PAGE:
Luxury tourism players are expected to be the first in the industry to see a revival of Chinese outbound travellers who will also be drawn to safe and secure hotels as well as attractive travel discounts and promotions, opined an expert in Chinese hospitality and tourism marketing technology.
Speaking on Travel Daily’s Hotel Owners, General Managers and Senior Executives Summit in June, Anita Chan, CEO of CompassEdge, noted that a McKinsey & Company study on Chinese consumer sentiment between April 9 and May 24, 2020 had found much stronger confidence in economic recovery compared to respondents elsewhere in the world.
At the same time, forecasts by Ctrip’s Tourism Big Data Lab are predicting a return in overseas flight bookings among Chinese travellers in October, as well as across November and December.
Sharing her own predictions on Chinese outbound travel in a post-lockdown world, Chan said luxury leisure travel would likely drive recovery due to the Chinese central government’s call on companies to cut back on corporate travel spend and the substantial spending power of the well-heeled in China.
Along the same line, luxury hotels are expected to lead an accommodation revival.
In fact, hotels in general – perceived safer in a health and safety-focused post-pandemic travel environment – were expected to be in a more favourable position than short-stay sharing economy accommodation options, like Airbnb, opined Chan.
Data from Chinese search engine, SO.com, indicated that hotel searches for domestic trips were surpassing that of short-stay sharing economy accommodation.
She predicted that future outbound travel could follow a similar trend, with Chinese travellers favouring hotels over home-sharing. Chan opined that the preference for hotels could also be driven by lower language barriers in overseas hotels, safety of the hotel’s location, and the availability of amenities nearby.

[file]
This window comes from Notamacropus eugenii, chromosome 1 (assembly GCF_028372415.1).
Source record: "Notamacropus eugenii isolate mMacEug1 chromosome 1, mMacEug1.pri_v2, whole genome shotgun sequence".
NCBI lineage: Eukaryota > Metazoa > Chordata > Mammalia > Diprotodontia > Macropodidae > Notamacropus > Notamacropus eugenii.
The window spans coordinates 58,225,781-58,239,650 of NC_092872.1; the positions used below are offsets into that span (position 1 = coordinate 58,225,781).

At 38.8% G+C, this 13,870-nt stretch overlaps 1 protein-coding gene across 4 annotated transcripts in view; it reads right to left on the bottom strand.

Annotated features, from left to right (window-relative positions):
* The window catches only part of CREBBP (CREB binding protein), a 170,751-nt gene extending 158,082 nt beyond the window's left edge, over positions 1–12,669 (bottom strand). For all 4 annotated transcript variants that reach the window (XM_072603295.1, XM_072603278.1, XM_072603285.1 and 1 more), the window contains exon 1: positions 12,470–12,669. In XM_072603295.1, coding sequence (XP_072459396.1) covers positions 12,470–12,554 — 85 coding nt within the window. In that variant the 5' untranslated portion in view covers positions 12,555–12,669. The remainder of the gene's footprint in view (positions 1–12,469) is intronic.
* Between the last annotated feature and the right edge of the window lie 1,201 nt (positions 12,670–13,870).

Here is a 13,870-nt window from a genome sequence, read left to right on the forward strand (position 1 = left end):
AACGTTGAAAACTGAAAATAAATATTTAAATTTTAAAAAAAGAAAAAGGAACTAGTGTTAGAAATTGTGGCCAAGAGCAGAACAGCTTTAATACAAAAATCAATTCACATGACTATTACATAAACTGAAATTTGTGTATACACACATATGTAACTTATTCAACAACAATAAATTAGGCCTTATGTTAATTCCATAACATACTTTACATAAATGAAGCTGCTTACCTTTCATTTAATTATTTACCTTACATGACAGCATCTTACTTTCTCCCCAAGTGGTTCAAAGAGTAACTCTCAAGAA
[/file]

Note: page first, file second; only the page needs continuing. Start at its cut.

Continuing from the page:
Discounts and promotions would drive Chinese outbound travel demand, as seen from the prevalence of such efforts within China by Chinese companies, including WeChat, reckoned Chan.
While health and safety would remain prime considerations for Chinese travellers, hotels would need to deploy promotions to be competitive as travel resumes.
Chan also predicted continued market dominance by Chinese OTAs. Compared to other travel markets across the globe, OTAs wield considerable market influence in China. According to data from SO.com, month-on-month outbound travel searches with OTAs have been on the rise.
While OTAs elsewhere may have been associated with inflexibility, inaccessibility and unreliability during the cancellations and rescheduling caused by Covid-19, Chan noted that Chinese OTAs have responded well to the challenges. Ctrip, for instance, was able to leverage on its Global SOS Emergency Response Platform, which was launched years ago.
According to Chan, the programme shined through particularly during the pandemic, where customers were provided with assistance on flights back to China and on securing accommodation.
Citing another example, Chan said Alibaba’s Fliggy offered customers a full refund shortly after the outbreak in China. Should tourism suppliers lack funds for a full refund, the OTA would step in to repay consumers through a RMB 1 billion (US$143 million) fund obtained via Ant Financial Services Group, an affiliate company of the Chinese Alibaba Group; this would be considered as a loan on the part of tourism suppliers.
These initiatives reflected the commitment of Chinese OTAs in building relationships with customers and safeguarding their interests. Hence, overseas tourism suppliers looking to attract Chinese travellers would need to rely on Chinese OTAs, Chan said.
– Translated by Angela Teo; this article was first published in TTG China